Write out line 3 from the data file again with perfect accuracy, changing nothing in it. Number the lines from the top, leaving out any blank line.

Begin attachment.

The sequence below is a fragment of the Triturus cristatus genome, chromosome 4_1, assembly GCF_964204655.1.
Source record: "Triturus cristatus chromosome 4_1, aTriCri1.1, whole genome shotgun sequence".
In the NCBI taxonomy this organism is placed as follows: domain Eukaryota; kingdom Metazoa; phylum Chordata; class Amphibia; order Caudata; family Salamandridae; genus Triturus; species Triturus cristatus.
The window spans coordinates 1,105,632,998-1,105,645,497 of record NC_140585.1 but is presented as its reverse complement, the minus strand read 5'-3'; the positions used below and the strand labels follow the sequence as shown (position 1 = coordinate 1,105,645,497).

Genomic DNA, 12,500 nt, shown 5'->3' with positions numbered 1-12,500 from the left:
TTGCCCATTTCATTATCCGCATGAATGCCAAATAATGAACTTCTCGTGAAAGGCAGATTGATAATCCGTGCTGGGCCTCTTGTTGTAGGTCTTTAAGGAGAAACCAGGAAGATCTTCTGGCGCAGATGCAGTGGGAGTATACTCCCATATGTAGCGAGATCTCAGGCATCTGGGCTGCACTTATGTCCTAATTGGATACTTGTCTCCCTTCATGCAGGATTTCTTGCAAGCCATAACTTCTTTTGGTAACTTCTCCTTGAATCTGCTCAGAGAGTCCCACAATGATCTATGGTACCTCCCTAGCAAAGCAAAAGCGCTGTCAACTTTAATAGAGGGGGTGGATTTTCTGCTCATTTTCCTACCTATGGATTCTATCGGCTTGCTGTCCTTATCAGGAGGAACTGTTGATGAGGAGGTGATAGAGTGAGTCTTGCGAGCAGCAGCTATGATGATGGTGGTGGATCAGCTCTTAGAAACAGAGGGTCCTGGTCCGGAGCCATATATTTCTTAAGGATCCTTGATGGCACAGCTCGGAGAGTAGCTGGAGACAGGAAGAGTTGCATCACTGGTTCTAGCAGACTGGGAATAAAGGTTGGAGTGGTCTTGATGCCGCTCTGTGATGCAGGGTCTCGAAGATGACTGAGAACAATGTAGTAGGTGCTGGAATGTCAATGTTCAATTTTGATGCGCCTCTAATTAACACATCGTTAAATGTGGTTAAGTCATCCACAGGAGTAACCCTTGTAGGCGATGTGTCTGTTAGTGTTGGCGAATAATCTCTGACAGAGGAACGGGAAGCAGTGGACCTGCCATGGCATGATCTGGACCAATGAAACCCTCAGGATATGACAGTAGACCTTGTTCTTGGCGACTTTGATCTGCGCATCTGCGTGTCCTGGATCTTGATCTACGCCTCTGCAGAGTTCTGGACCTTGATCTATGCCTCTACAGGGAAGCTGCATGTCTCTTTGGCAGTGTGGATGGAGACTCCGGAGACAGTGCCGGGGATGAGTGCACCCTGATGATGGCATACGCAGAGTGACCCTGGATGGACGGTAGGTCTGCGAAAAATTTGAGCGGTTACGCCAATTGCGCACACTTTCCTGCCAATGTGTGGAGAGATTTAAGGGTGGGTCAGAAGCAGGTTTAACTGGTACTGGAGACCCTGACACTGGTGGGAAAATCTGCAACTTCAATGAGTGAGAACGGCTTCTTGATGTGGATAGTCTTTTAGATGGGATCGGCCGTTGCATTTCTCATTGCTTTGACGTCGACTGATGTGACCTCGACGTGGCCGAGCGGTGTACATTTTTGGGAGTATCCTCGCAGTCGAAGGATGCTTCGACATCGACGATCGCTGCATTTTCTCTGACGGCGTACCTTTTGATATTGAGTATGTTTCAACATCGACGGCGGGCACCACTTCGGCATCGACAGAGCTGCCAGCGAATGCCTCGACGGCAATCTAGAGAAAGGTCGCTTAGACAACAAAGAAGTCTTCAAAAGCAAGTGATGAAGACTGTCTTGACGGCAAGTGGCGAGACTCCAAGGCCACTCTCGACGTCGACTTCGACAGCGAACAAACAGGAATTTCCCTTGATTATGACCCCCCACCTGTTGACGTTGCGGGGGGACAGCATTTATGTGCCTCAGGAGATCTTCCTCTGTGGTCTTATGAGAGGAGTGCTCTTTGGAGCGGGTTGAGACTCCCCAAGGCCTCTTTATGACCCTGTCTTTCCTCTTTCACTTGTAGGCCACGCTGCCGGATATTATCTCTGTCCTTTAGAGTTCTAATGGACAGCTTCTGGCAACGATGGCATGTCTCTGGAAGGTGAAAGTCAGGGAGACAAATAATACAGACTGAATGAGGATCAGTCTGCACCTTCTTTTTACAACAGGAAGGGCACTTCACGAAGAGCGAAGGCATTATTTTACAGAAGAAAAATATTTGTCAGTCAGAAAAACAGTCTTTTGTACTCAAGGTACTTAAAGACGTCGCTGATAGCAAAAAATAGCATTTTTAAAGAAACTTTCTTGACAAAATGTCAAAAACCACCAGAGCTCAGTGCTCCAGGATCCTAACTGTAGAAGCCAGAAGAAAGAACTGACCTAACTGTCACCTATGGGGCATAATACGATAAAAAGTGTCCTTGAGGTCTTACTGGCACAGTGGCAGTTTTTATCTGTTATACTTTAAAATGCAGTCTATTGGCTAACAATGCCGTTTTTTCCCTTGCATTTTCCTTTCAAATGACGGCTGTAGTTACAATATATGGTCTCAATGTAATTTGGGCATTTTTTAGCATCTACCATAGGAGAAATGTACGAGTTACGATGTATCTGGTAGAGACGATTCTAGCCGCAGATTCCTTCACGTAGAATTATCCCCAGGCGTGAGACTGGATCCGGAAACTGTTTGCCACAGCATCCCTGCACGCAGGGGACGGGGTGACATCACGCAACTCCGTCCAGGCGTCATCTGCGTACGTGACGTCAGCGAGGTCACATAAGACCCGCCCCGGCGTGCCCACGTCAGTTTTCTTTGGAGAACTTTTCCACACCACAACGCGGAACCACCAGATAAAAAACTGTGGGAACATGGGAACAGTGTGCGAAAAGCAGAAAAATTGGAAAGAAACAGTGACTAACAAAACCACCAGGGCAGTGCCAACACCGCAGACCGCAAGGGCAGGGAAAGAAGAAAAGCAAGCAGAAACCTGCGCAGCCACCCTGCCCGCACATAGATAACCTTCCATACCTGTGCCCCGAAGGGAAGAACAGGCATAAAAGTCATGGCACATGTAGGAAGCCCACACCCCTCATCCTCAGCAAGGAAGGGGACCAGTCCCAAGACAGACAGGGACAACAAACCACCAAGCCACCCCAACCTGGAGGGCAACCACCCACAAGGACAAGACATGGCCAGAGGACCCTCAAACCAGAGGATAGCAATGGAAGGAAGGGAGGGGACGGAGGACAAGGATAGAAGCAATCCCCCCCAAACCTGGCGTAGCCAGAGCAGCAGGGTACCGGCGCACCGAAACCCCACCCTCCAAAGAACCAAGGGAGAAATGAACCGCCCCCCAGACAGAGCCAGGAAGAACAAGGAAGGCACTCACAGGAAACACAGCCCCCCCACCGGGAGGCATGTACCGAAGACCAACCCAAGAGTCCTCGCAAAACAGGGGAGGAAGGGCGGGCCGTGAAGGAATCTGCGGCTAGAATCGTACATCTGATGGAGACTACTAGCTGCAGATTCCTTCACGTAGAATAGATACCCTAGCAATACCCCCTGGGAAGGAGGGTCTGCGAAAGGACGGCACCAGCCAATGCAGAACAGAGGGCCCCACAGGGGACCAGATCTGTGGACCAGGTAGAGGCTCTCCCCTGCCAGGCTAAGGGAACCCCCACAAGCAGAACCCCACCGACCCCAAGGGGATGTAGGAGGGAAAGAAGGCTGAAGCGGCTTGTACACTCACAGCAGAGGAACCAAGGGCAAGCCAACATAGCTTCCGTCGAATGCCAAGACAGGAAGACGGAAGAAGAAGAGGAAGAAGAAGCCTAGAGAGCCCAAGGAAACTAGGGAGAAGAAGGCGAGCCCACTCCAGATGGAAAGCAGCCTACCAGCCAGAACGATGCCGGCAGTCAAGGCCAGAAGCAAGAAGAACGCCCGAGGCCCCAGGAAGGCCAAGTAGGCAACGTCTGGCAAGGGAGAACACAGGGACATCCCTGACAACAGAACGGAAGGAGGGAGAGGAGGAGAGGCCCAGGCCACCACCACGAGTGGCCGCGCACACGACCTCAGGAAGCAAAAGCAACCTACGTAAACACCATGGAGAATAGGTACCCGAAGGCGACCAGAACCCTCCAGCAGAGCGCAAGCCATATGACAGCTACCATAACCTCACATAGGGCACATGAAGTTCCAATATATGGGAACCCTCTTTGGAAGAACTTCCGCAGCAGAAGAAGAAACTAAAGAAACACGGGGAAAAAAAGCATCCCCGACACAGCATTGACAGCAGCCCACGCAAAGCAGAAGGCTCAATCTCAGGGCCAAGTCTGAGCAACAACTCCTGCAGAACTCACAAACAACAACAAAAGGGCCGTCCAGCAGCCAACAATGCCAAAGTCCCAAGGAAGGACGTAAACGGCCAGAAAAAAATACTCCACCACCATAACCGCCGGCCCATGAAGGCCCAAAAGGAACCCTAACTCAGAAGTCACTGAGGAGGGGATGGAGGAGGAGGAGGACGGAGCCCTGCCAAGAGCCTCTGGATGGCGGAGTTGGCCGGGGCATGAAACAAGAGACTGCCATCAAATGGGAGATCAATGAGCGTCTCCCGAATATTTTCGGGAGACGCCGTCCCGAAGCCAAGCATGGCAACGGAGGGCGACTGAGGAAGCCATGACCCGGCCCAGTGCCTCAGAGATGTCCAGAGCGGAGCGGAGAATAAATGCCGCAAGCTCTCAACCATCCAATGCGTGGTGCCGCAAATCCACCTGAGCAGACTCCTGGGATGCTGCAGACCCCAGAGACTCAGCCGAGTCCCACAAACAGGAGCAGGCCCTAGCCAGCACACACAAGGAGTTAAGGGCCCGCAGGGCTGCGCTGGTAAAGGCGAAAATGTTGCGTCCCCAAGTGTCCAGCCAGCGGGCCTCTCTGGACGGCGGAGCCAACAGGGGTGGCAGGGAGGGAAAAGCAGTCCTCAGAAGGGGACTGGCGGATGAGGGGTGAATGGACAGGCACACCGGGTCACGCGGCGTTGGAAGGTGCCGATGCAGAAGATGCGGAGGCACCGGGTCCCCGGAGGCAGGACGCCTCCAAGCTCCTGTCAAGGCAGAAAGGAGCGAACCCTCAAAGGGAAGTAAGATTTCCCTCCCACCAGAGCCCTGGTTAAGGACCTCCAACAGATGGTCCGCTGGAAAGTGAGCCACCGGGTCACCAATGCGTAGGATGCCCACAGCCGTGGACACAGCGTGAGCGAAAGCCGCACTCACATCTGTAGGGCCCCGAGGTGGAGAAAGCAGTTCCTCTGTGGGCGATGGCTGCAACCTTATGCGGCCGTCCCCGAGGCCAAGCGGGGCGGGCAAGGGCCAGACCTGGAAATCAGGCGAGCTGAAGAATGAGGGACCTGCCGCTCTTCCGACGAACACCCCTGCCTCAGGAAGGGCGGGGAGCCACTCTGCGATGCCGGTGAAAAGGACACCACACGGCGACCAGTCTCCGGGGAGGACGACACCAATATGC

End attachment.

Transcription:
In the NCBI taxonomy this organism is placed as follows: domain Eukaryota; kingdom Metazoa; phylum Chordata; class Amphibia; order Caudata; family Salamandridae; genus Triturus; species Triturus cristatus.